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  • Thomas Talbot

    Thomas Talbot claimed Defamation

    In the High Court in July 2012, Mr Justice Daniel Herbert dismissed the Claim of Thomas Talbot , a retired insurance official’s action alleging Defamation and Conspiracy against the Hermitage Golf Club in Lucan, Dublin; one of its officers, Eddie Murphy; and the Golfing Union of Ireland.
    Mr Talbot (76) claimed a certificate sent to him in 2003 by the handicap sub-committee, stating his handicap was 13, with the words “General Play (Handicap Building)”, meant he was cheating. Mr Justice Herbert rejected claims he had been defamed and there had been a conspiracy against him by the club.

    The High Court Decision

    While other golfers could conclude “handicap building” meant deliberately inflating one’s handicap, the words were only published in a limited form to a computer programmer who designed software for the club, including for handicap records. This limited publication meant the club enjoyed qualified privilege from being sued, Mr Justice Herbert said. Mr Talbot appealed the decision.

    The Supreme Court Decision

    Giving the Supreme Court’s unanimous decision, Mr Justice Charleton said the conduct of Mr Justice Herbert in the High Court hearing was exemplary, his summary of the law was unimpeachable and his findings of fact were supported by more than ample evidence. The Supreme Court also rejected Mr Talbot’s claims of conspiracy and about the conduct of the High Court trial.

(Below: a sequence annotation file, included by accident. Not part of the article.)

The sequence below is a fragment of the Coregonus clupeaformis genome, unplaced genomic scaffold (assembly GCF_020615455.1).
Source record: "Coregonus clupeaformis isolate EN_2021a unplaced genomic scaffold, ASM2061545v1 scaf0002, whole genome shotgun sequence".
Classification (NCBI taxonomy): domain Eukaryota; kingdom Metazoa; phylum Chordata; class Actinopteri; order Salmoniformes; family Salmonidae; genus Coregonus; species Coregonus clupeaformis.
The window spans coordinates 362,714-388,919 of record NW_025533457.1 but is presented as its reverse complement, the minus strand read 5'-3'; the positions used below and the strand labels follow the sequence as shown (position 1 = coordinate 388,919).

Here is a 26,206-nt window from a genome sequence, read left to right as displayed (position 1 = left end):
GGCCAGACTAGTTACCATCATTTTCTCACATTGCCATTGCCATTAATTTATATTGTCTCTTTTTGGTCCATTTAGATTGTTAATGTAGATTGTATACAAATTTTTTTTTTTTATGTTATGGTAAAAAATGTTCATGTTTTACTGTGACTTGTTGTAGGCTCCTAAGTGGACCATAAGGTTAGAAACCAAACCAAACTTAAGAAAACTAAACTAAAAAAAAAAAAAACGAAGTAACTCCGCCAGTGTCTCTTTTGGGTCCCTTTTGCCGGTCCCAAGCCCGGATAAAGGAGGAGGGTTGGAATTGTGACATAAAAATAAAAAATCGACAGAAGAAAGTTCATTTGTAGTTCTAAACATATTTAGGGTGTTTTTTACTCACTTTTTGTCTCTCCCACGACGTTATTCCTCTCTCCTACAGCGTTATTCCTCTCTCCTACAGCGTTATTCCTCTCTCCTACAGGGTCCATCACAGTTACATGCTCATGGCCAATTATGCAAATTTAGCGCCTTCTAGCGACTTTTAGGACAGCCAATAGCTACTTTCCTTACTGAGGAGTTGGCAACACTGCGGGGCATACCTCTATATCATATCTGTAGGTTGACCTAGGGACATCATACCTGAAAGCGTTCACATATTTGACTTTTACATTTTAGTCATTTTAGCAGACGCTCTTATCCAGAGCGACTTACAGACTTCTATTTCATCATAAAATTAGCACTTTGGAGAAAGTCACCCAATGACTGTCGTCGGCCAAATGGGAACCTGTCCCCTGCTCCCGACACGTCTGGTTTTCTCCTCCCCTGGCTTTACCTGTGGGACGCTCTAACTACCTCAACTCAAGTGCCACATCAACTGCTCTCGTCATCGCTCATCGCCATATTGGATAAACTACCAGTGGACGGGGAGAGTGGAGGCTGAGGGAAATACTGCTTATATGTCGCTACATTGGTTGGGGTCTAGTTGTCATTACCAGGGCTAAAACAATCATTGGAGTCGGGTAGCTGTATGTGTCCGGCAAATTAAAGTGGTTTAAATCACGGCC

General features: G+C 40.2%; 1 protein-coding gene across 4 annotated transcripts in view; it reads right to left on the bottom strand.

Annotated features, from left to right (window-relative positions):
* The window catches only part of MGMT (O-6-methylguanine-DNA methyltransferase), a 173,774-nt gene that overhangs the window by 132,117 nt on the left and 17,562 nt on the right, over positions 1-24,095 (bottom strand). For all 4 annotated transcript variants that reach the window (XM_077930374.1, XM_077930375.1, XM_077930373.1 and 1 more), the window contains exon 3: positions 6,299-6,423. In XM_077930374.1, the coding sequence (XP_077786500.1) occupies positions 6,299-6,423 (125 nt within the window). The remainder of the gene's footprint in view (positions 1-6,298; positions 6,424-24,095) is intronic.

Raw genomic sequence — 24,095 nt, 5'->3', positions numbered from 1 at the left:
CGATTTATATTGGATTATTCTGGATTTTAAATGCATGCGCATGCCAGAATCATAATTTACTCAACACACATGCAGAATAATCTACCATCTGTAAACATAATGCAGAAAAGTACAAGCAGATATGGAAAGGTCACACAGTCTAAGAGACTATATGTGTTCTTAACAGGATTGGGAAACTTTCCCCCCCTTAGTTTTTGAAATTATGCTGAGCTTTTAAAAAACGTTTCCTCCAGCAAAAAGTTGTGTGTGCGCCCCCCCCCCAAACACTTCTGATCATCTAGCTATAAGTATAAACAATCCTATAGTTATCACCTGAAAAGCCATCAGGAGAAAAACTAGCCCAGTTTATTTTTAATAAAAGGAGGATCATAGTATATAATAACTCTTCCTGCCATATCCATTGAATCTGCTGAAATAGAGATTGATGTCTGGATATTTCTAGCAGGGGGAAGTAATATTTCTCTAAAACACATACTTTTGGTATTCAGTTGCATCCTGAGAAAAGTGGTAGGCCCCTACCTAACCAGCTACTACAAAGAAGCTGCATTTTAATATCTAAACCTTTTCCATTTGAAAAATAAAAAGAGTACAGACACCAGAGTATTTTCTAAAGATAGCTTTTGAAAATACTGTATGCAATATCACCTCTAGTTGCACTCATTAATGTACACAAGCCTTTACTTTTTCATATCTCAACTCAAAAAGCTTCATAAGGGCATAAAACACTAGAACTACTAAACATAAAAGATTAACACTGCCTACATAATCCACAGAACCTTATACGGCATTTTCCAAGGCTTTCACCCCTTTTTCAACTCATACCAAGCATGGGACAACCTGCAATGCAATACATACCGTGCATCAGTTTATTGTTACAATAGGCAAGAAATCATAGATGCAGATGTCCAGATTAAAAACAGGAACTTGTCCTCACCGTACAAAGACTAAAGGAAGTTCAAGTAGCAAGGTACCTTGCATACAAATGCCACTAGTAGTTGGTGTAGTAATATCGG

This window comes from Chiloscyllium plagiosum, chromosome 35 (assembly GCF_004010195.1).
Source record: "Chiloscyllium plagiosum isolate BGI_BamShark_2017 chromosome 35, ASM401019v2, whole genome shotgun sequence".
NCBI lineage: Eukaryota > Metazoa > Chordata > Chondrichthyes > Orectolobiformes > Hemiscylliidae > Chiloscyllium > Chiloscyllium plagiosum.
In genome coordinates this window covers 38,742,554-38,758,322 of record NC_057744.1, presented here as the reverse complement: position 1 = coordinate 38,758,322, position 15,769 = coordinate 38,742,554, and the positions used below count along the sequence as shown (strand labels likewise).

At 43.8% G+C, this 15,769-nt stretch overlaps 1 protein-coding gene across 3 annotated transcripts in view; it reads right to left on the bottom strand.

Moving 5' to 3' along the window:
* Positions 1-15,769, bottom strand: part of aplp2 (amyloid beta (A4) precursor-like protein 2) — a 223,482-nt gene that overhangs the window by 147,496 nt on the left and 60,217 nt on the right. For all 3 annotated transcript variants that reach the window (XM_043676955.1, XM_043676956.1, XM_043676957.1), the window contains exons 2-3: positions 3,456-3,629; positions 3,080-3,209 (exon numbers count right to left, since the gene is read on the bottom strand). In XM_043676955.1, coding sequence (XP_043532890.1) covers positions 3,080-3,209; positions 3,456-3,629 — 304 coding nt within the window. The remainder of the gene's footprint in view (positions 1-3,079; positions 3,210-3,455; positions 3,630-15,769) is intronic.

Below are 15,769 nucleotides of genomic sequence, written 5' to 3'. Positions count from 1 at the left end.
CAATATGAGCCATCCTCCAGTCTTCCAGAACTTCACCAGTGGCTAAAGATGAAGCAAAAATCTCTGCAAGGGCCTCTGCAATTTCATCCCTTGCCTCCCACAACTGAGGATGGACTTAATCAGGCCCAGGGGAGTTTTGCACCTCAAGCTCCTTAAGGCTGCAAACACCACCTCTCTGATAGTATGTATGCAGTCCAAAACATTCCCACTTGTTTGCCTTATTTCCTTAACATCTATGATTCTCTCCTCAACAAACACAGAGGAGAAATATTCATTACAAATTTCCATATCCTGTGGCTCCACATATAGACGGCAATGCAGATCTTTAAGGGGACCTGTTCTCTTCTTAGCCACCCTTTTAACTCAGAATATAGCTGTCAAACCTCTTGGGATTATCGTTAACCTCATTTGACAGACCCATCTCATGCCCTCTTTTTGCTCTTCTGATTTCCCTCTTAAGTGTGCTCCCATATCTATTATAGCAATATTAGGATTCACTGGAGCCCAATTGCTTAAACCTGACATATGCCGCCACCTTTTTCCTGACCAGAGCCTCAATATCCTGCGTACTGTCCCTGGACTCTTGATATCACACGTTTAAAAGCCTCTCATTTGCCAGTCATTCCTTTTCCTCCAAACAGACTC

The High Court judge had found that the words “Handicap Building”, written

    Four Courts, Dublin

    High Court, Dublin

    by the third defendant and recorded in the minute of the meeting of the handicap sub-committee of the 30th July, 2003, in their natural and ordinary meaning meant that the plaintiff was cheating at golf. This was defamatory; however this very limited communication was on an occasion of qualified privilege. Had Mr Talbot proved malice the defendants would not have been able to claim qualified privilege. There was no evidence that malice attended this communication and the dry circumstance of the computerisation of necessary records would make any such idea very unlikely.

    An expensive Certificate

    Mr Talbot lost his Claim in the High Court. It was estimated at that time that the Costs of Dismissal could be in excess of €500,000. Having appealed this to the Supreme Court, there would not be much change out of €1m. If the Golf Club does not recover its Costs against Mr Talbot it could also be an expensive certificate for the Club.